My Long Journey to Picking a Bathroom Contractor - Quicken Loans Zing Blog

My bathroom under construction.

I’m redoing my bathroom. I mean, really redoing it, down to the posts, studs and subfloor.

Here’s how it looked after they started tearing the thing apart.

This all started months ago when my shower floor started leaking and we noticed water stains on the kitchen ceiling below it. I assumed it was a leaky drainpipe and called a plumber. He took one look and told me it wasn’t a leaky drainpipe; he could tell because there was standing water in the pipe curve beneath the drain. If it was leaky, there wouldn’t be any water. He shook his head and told me it was probably a leak in the floor or walls. Not good. “Do you have homeowner’s insurance?” he asked. “Yes,” I replied.

He confirmed it was the floor and not the drain by taping over my drain so it was sealed. Then he ran the shower until an inch or so of water was on the floor and said, “Give this an hour or so. If there’s a leak, you’ll see it in the ceiling downstairs. If that’s the case, we’re going to have to tear up the floor, fix the leak, and redo the floor. My guess is that it’s a three grand job.” He shook my hand, happily accepted the check for $100 for 20 minutes of work and went on his merry way.

I went to work and when I came home, my kitchen ceiling was full of water spots and leaks. I was in trouble.

I called my insurance and they informed me that damages from the leak would be covered but not fixing the leak itself. The damage from water appeared to be very little, a few water spots that would probably be covered over with a coat of paint, and mold in the ceiling was very unlikely. Basically, help from insurance was out.

To make a long story short, I was stuck with a $3,000 repair for an old shower I didn’t really like. The vanity wasn’t much to brag about either, nor were the toilet and linen cabinet. The floor was okay, but not great. I’d spend $3,000 and I’d still have the same old bathroom. Hmm. So, I did the right thing. I decided on a total redo.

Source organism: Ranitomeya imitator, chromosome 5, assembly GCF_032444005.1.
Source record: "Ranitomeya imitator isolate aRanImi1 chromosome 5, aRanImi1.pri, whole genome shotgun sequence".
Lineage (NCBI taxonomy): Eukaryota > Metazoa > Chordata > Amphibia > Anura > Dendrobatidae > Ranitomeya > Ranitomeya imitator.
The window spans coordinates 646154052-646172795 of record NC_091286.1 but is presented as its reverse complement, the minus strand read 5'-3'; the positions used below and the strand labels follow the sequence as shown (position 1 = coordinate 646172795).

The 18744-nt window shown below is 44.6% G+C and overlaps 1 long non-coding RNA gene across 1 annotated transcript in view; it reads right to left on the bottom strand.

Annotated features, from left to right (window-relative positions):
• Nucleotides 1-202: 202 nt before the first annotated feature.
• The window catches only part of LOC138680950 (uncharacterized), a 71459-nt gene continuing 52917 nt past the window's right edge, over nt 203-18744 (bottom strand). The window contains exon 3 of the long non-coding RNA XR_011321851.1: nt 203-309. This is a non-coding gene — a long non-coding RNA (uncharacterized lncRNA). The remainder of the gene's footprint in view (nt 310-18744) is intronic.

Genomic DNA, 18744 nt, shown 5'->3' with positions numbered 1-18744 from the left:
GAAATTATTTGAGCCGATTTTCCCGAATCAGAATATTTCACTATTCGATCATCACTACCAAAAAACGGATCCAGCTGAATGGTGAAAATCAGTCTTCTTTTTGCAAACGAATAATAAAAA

At that point I needed a contractor. I started with the plumber who verified the leak. He actually did bathroom renovations at my parents’ house and did a great job (20 years later, it still looks like new). Unfortunately, he didn’t reply to my request for a quote. I think I’m too far from his base of operations for such a large job. Too bad.

Next, I did what everyone should do. I asked family and friends who’ve they’ve used for kitchen/bath stuff and who they like. My brother, sister and mother all told me the same contractor – DG Installations  of Warren, MI (my mother had actually recommended the plumber and DG Installations). He had done some work for them and they were all extremely happy. I got in touch with him and he gave me a quote. It seemed reasonable but a little high, so I went to a large firm that does a lot of local advertising for another quote. At that point, I knew what a high quote was. They were about $5 – 10,000 higher, depending on what I wanted. My choice was made.

 Well, not so fast. I did one more thing. I researched the contractor online and found his Better Business Bureau score, read reviews of his company and tried to find anything that would show he wasn’t that good. Once I was assured he was totally legit with no skeletons in his closet, I gave him a $600 deposit and the rest is history.

If you’re embarking on a similar project, here are the three big things I recommend when picking a bathroom contractor:

  • Get referrals from family or friends.
  • Get quotes from your referrals and maybe pick one more company you’re familiar with.
  • Read online reviews on Google, Angie’s List, Yellow Pages, etc. Check the BBB’s site for a letter grade (A – F) and complaints. Search Google or Bing/Yahoo! for your contractor’s name and see what comes up.

Coming up in the next installment – What I learned during the first fews days of the bathroom makeover. (Have you ever seen a bathroom stripped down to the studs? You’re about to.)


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